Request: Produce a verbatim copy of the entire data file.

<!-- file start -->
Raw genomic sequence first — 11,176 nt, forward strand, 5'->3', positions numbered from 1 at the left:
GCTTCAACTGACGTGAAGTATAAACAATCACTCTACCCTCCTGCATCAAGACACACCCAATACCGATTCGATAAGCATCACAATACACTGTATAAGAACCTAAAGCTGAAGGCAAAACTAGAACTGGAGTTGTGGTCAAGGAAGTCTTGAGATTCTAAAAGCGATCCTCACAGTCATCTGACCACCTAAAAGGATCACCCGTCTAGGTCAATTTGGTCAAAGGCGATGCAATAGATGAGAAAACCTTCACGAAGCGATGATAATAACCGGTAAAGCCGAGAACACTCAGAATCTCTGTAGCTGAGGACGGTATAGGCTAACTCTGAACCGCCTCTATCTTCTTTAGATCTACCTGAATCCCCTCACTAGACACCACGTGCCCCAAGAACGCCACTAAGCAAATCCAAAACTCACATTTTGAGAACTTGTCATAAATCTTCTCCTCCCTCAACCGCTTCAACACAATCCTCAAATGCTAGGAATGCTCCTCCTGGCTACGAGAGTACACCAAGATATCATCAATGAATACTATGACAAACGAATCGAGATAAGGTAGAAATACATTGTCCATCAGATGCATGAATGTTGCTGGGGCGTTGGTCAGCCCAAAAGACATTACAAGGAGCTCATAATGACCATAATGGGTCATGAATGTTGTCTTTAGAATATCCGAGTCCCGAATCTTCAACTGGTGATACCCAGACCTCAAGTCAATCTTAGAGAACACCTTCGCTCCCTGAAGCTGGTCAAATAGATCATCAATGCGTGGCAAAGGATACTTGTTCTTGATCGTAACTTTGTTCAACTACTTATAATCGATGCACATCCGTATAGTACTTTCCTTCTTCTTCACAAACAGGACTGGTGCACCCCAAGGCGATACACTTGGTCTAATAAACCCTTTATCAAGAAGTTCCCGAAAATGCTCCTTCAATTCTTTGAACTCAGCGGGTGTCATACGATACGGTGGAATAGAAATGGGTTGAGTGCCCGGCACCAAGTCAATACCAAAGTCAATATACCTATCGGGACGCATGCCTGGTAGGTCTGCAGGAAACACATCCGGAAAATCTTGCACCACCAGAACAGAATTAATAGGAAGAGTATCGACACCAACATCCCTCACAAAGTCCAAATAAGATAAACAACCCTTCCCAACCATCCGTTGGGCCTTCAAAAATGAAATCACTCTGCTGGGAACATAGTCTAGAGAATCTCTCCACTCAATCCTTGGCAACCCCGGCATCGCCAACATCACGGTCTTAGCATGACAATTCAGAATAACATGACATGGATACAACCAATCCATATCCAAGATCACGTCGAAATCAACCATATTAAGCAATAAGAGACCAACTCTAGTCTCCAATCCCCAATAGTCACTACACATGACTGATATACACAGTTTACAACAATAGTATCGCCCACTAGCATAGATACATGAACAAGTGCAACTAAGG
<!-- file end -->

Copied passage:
Raw genomic sequence first — 11,176 nt, forward strand, 5'->3', positions numbered from 1 at the left:
GCTTCAACTGACGTGAAGTATAAACAATCACTCTACCCTCCTGCATCAAGACACACCCAATACCGATTCGATAAGCATCACAATACACTGTATAAGAACCTAAAGCTGAAGGCAAAACTAGAACTGGAGTTGTGGTCAAGGAAGTCTTGAGATTCTAAAAGCGATCCTCACAGTCATCTGACCACCTAAAAGGATCACCCGTCTAGGTCAATTTGGTCAAAGGCGATGCAATAGATGAGAAAACCTTCACGAAGCGATGATAATAACCGGTAAAGCCGAGAACACTCAGAATCTCTGTAGCTGAGGACGGTATAGGCTAACTCTGAACCGCCTCTATCTTCTTTAGATCTACCTGAATCCCCTCACTAGACACCACGTGCCCCAAGAACGCCACTAAGCAAATCCAAAACTCACATTTTGAGAACTTGTCATAAATCTTCTCCTCCCTCAACCGCTTCAACACAATCCTCAAATGCTAGGAATGCTCCTCCTGGCTACGAGAGTACACCAAGATATCATCAATGAATACTATGACAAACGAATCGAGATAAGGTAGAAATACATTGTCCATCAGATGCATGAATGTTGCTGGGGCGTTGGTCAGCCCAAAAGACATTACAAGGAGCTCATAATGACCATAATGGGTCATGAATGTTGTCTTTAGAATATCCGAGTCCCGAATCTTCAACTGGTGATACCCAGACCTCAAGTCAATCTTAGAGAACACCTTCGCTCCCTGAAGCTGGTCAAATAGATCATCAATGCGTGGCAAAGGATACTTGTTCTTGATCGTAACTTTGTTCAACTACTTATAATCGATGCACATCCGTATAGTACTTTCCTTCTTCTTCACAAACAGGACTGGTGCACCCCAAGGCGATACACTTGGTCTAATAAACCCTTTATCAAGAAGTTCCCGAAAATGCTCCTTCAATTCTTTGAACTCAGCGGGTGTCATACGATACGGTGGAATAGAAATGGGTTGAGTGCCCGGCACCAAGTCAATACCAAAGTCAATATACCTATCGGGACGCATGCCTGGTAGGTCTGCAGGAAACACATCCGGAAAATCTTGCACCACCAGAACAGAATTAATAGGAAGAGTATCGACACCAACATCCCTCACAAAGTCCAAATAAGATAAACAACCCTTCCCAACCATCCGTTGGGCCTTCAAAAATGAAATCACTCTGCTGGGAACATAGTCTAGAGAATCTCTCCACTCAATCCTTGGCAACCCCGGCATCGCCAACATCACGGTCTTAGCATGACAATTCAGAATAACATGACATGGATACAACCAATCCATATCCAAGATCACGTCGAAATCAACCATATTAAGCAATAAGAGACCAACTCTAGTCTCCAATCCCCAATAGTCACTACACATGACTGATATACACAGTTTACAACAATAGTATCGCCCACTAGCATAGATACATGAACAAGTGCAACTAAGG